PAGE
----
Residing in Singapore, 16-year-old Rohan Sureash, who is of Indian origin, is passionate about cooking. From tasting new dishes and recreating them, he now offers his culinary services for a home-based fine dining experience. NT KURIOCITY interviews the entrepreneur and social activist to find out more
MARIA FERNANDES | NT KURIOCITY
A grade 11 student, Rohan Sureash is in his first year of the IB programme at United World College of South East Asia, Singapore. What makes the teenager different is not just his love for cooking but utilising his cooking skills to make a difference in the lives of the underprivileged.
On January 8, he cooked a vegetarian Chinese lunch for 300-odd children studying at the Siragu Montessori School in Avadi, Chennai. The school has been offering free education to children of brick kiln workers, pavement dwellers and the like since 2003. The children, who are mostly first-generation school-goers, were treated to some mouth-watering noodles, fried rice and cauliflower manchurian by Sureash.
The teen had earlier cooked a meal for 45 migrant workers in Singapore on November 16. The simple but healthy and nutritious fare featured chicken curry, dal, stir fried potatoes and peas, rice, papad and garlic pickle.
“I enjoy cooking and challenges,” he states and admits that food has been a part of his life from early on. “My dad and I bond over food,” he adds. Sureash who started as a weekend chef at 13, cooking for his parents and occasionally dinner for his friends, says the various cooking programmes he watched influenced his interest. “During my summer breaks, I watched a lot of master chef shows and from there, I would try to recreate the dishes the contestants made, adapting and changing them in my own way. I was also inspired seeing my parents cook on the weekends, especially when my father used to make me some ‘special’ dishes which were not part of any cook book.”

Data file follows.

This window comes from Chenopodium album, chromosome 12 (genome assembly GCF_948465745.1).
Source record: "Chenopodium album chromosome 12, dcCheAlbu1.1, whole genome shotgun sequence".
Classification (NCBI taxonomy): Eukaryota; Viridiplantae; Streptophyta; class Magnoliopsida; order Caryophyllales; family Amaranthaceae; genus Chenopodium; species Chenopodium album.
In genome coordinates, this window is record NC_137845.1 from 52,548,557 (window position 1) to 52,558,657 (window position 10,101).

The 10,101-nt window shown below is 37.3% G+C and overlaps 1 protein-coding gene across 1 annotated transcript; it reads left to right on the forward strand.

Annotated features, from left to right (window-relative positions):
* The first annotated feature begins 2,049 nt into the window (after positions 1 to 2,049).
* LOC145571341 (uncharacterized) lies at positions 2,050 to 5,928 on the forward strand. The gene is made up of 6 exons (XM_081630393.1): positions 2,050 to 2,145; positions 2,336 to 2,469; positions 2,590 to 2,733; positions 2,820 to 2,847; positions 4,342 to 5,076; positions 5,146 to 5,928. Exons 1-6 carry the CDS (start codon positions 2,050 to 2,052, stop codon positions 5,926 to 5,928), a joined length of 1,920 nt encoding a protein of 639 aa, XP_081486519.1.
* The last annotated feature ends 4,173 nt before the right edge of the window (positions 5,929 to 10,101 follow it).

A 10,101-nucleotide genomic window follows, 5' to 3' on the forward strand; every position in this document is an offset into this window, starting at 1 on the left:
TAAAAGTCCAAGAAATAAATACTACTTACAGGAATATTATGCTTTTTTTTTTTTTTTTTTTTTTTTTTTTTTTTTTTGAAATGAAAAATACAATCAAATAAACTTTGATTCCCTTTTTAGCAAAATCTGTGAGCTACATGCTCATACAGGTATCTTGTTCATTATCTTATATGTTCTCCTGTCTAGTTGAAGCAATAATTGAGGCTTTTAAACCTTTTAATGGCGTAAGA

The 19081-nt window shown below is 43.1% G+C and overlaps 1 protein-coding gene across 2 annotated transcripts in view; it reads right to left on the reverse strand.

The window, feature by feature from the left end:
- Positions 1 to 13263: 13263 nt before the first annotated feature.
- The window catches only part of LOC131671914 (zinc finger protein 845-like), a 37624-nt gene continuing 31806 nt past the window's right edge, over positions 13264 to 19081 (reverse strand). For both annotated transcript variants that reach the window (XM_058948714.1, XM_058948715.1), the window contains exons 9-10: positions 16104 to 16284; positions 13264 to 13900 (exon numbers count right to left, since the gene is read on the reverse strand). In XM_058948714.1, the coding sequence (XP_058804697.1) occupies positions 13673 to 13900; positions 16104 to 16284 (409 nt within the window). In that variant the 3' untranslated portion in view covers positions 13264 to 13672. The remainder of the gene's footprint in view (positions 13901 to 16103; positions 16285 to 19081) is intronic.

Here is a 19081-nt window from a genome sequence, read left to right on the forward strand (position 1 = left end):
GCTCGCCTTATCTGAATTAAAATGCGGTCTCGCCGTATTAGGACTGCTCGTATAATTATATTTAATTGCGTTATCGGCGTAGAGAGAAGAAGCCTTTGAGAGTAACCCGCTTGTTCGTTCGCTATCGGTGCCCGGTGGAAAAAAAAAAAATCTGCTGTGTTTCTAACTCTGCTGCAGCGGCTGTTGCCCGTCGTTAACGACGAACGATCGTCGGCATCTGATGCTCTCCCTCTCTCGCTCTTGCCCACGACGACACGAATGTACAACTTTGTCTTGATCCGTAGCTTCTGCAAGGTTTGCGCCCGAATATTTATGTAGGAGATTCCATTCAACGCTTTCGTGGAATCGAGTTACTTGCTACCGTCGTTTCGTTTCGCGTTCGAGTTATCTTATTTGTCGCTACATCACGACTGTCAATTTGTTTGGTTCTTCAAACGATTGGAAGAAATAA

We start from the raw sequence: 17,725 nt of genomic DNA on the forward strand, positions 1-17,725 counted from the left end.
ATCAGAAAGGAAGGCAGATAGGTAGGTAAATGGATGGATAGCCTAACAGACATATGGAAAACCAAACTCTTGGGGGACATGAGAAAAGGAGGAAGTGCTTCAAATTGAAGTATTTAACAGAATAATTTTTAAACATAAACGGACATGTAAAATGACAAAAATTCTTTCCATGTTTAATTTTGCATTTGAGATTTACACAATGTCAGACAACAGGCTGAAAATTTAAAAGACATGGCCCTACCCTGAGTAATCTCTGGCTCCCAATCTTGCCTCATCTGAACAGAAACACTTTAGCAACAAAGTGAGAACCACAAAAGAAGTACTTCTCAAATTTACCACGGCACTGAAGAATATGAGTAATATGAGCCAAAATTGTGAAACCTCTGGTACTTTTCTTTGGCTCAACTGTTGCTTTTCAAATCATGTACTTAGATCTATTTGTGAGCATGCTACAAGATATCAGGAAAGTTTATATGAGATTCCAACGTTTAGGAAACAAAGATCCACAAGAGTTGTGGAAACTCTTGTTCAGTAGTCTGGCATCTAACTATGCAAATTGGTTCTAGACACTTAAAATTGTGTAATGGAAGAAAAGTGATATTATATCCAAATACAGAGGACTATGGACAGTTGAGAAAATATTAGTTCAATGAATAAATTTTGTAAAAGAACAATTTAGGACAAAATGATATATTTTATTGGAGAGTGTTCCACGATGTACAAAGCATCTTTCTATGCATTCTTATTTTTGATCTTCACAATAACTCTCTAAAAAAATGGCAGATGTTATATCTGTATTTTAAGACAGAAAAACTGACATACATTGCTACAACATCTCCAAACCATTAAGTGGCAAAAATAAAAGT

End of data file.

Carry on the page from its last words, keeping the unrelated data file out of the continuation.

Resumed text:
His first attempt at recreating a dish was not very encouraging, but not one to give up easily, he persisted. “I had made soy honey chicken which was overcooked and rather bland. There was rice on the side and really no complexity to the dish,” he admits. Since then his prowess in the field has increased by leaps and bounds and the subjects he opted for in class 9 and 10, such as food science, nutrients and nutrition have helped as well.
In August last year, Sureash decided to take his love for cooking a step further and launched his own website – rohanschefology.com and an Instagram page of the same name offering a home-based fine dining experience. Rohan’s Chefology offers diners three menus of three courses to choose from – Italian, Western and Asian. He charges $50 for two diners, $70 for three, $90 for four and $110 for five. “I decided that part of my earnings would go towards charity and by October when I had earned enough money, I was able to fund one event in Singapore,” he says. 70 per cent of his earnings is donated to a food related charity and he keeps 30 per cent of the service charge for himself. “I think it is important for me to reward myself for my efforts,” he grins.